Word and deed must match in Xi Jinping’s Boao speech

April 8, 2013

(Any opinions expressed here are those of the author and not necessarily of Reuters)

Chinese President Xi Jinping’s maiden speech at the Boao forum is to be welcomed – but cautiously. The vision he has outlined of harmonious co-operation and co-existence among members of the global community has echoes of the 1954 Sino-Indian panchsheel (five principles of peaceful coexistence) agreement. History reminds us that the two Asian giants engaged in a brief border war in October 1962.

However, it must be noted that in its current form, the Xi vision is forward-looking, normative and unexceptionable and hence, to be carefully commended. The challenge for Beijing will be to match these words with appropriate deeds and actions.

The tenure of Xi’s predecessor Hu Jintao was accompanied by the ‘peaceful rise’ formulation but this was not how some of Beijing’s principal interlocutors saw China’s actions. Towards the end of the Hu tenure, it would be fair to note that Beijing had generated more anxiety than admiration or adulation in the neighbourhood and this has become the dominant global perception. On sovereignty issues, it has been a case of the Chinese way – or the highway.

Even in Boao, President Xi cautioned that China’s sovereignty, security and territorial integrity will be upheld though Beijing will concurrently seek to “maintain good relations with its neighbours.”

In the context of the critical Asian triangle, both Japan and India have their own areas of discord and divergence with China, and here the Xi subtext is elliptically reassuring. He added that China will continue to “properly handle differences and frictions with relevant nations.”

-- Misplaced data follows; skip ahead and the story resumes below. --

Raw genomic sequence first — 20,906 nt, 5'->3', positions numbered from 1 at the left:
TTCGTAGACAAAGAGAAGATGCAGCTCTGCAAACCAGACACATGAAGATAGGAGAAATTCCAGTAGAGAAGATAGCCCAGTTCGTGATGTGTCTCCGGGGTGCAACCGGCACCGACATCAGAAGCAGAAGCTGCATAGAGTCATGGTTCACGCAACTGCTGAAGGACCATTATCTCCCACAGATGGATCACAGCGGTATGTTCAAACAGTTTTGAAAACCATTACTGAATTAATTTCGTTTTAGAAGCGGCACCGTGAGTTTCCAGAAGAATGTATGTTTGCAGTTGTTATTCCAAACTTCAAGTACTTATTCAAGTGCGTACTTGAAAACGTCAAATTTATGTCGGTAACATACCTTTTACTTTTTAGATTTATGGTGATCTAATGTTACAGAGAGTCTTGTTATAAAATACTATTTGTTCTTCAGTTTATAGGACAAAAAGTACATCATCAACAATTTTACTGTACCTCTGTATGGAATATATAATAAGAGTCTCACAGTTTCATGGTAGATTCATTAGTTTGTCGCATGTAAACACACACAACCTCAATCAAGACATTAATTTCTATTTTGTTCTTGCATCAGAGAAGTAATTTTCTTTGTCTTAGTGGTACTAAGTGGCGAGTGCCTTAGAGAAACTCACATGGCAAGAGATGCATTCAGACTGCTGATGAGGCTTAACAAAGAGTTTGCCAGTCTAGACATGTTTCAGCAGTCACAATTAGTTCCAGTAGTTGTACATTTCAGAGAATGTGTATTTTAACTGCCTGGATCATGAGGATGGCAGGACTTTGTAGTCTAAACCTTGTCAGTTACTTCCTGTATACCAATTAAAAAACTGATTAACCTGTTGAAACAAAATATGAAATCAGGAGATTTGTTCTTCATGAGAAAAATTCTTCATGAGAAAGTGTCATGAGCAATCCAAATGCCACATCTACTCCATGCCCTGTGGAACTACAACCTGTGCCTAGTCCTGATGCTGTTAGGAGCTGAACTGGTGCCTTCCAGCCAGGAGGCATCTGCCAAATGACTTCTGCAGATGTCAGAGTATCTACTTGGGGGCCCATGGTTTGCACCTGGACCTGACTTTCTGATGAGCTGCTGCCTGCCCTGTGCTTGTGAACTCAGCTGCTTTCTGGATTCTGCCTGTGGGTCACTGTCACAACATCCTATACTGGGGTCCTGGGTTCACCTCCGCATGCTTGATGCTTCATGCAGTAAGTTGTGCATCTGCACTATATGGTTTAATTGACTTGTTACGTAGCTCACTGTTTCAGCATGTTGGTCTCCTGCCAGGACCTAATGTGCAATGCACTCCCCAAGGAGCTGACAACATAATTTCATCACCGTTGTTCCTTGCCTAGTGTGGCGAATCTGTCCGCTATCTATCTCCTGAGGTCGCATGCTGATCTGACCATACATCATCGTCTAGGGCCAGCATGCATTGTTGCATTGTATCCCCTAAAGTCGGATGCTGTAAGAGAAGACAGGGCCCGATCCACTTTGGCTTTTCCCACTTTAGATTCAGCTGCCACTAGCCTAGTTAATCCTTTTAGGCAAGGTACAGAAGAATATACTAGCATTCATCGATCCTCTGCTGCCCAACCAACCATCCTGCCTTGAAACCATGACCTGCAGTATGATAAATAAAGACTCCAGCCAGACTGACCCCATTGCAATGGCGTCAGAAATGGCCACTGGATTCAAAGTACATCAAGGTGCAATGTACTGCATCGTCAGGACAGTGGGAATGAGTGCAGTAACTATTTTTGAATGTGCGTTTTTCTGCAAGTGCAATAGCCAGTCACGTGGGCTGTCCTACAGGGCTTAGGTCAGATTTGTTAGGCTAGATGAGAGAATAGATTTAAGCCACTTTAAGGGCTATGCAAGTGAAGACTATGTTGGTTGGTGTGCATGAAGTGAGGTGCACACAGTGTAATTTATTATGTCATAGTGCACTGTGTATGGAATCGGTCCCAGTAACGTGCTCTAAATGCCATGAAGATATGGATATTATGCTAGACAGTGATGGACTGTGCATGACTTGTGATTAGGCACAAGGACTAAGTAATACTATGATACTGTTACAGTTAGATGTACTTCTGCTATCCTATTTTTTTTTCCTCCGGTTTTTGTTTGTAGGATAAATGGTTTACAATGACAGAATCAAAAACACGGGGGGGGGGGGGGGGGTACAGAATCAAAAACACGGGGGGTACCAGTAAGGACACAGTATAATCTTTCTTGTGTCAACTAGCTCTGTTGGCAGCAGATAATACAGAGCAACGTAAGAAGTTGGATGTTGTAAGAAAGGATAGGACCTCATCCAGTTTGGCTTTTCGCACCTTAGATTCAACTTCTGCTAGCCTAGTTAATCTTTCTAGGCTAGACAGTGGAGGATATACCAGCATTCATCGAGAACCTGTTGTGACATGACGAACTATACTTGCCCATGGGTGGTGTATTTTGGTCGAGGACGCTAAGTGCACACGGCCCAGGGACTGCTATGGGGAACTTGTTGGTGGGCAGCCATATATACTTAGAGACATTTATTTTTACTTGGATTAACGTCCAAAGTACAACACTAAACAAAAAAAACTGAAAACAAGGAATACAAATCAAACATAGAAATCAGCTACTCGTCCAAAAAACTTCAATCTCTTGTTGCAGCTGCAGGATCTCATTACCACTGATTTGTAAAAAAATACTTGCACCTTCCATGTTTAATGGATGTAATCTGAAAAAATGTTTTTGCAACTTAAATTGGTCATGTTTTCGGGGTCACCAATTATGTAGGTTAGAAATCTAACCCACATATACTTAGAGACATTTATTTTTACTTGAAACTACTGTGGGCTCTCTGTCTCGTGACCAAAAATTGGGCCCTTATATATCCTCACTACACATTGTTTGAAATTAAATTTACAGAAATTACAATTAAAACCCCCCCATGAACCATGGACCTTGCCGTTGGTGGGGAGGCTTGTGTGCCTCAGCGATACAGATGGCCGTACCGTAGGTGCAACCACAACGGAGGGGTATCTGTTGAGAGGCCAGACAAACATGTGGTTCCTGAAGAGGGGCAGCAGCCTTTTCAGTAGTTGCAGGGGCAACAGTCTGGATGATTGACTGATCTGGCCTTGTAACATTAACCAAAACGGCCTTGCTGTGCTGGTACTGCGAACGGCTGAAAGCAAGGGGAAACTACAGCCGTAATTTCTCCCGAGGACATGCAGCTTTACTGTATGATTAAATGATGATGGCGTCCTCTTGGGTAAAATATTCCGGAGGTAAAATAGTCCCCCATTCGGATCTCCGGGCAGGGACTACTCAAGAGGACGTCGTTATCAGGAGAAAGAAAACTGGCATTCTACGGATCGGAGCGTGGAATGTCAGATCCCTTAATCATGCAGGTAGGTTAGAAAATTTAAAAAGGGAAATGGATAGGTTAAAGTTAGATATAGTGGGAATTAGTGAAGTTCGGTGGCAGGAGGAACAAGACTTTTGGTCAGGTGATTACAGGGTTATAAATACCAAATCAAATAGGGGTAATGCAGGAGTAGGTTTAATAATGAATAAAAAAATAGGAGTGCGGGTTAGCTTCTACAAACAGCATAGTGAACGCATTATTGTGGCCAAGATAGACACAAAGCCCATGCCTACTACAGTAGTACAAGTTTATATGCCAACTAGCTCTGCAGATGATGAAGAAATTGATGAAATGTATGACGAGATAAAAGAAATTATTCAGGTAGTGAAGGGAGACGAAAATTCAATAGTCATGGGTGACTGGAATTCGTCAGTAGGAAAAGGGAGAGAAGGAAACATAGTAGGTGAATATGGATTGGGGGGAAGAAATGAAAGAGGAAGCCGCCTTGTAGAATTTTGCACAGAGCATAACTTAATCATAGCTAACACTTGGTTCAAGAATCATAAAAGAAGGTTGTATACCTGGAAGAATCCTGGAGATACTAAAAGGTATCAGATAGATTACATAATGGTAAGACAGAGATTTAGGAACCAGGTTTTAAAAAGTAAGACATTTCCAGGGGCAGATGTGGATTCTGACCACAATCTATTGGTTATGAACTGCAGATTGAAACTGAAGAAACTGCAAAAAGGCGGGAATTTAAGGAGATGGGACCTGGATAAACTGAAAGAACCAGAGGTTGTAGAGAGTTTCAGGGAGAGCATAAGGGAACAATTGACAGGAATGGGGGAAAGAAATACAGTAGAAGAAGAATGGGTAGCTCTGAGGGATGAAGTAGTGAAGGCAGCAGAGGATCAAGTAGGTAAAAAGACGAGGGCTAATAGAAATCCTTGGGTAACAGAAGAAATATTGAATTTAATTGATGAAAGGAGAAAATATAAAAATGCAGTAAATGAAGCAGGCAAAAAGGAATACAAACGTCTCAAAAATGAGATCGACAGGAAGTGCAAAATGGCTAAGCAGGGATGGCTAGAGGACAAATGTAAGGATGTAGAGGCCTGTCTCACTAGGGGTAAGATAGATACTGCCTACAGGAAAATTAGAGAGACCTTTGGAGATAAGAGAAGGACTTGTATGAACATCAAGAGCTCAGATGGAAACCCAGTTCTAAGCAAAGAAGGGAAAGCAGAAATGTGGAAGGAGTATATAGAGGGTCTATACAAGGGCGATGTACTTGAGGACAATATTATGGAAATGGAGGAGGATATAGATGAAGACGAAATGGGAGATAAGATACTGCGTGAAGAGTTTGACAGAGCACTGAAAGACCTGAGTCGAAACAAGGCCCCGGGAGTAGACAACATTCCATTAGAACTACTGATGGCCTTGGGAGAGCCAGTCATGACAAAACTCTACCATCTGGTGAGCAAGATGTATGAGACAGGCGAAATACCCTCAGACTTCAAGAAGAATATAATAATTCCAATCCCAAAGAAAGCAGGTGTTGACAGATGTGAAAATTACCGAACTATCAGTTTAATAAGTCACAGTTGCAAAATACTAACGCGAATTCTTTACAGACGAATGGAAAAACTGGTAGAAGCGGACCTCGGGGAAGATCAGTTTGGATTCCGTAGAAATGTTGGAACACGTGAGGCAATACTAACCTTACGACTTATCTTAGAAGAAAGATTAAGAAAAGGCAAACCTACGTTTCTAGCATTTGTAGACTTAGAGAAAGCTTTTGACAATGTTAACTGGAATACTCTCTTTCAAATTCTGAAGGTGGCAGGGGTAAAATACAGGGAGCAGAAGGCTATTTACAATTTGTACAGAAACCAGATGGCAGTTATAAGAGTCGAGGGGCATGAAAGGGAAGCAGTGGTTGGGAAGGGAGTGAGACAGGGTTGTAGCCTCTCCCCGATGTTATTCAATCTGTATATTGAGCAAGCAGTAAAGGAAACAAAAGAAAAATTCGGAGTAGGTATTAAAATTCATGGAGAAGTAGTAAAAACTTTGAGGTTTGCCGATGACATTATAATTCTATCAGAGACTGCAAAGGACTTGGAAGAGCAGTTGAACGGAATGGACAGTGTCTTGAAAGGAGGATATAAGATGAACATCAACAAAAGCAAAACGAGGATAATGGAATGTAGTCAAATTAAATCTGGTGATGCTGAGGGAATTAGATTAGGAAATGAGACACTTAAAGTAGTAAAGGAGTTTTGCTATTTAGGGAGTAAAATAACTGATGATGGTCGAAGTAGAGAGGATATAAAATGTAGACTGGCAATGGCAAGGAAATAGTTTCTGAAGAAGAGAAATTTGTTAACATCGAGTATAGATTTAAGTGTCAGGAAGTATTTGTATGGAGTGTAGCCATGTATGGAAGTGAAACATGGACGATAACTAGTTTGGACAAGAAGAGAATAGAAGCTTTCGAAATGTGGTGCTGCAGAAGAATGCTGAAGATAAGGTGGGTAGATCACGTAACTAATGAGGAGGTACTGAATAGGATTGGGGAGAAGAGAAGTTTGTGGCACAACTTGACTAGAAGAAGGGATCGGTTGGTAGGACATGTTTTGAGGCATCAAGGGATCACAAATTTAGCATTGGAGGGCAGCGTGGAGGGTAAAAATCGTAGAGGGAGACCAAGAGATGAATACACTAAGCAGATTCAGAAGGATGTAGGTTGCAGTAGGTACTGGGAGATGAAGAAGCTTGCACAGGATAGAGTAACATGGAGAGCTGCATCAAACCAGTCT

The nuanced warning that “no one should be allowed to throw a region into chaos for selfish gains” will be variously interpreted by mandarins in Pyongyang and other capitals.

That China has the potential to be the economic driver for Asia is evident in the trade figures that were highlighted. Xi pointed out that over the next five years China’s imports will reach $10 trillion and outbound foreign direct investment will be in the range of $500 billion – fiscally salivating numbers.

Reviewing the past decade, Xi noted that China’s trade with Asia had surged to $3 trillion from $ 800 billion, while that with the rest of the world had moved to $4.8 trillion from $1.5 trillion. Given the rest of Asia’s economic catch-up potential and the demographic stasis of the developed world, Xi’s exhortation will be welcomed by smaller Asian economies.

The ultimate challenge to the Xi vision is how sincerely it will be implemented and the integrity with which China is willing to pursue the common good of the “global village”. Shunning power politics and distancing himself from “an arena where gladiators fight each other,” the Holy Grail outlined is that of “comprehensive, common and cooperative security.”

This is heady rhetoric and of great import to the world. The success or lack thereof of this initiative will have significant repercussions for the Chinese people, the extended Asian continent and the world at large.

The moot question is whether 10 years from now, Xi will be remembered for breaking out of the Hu mould or nurturing the status quo – the Boao speech notwithstanding.

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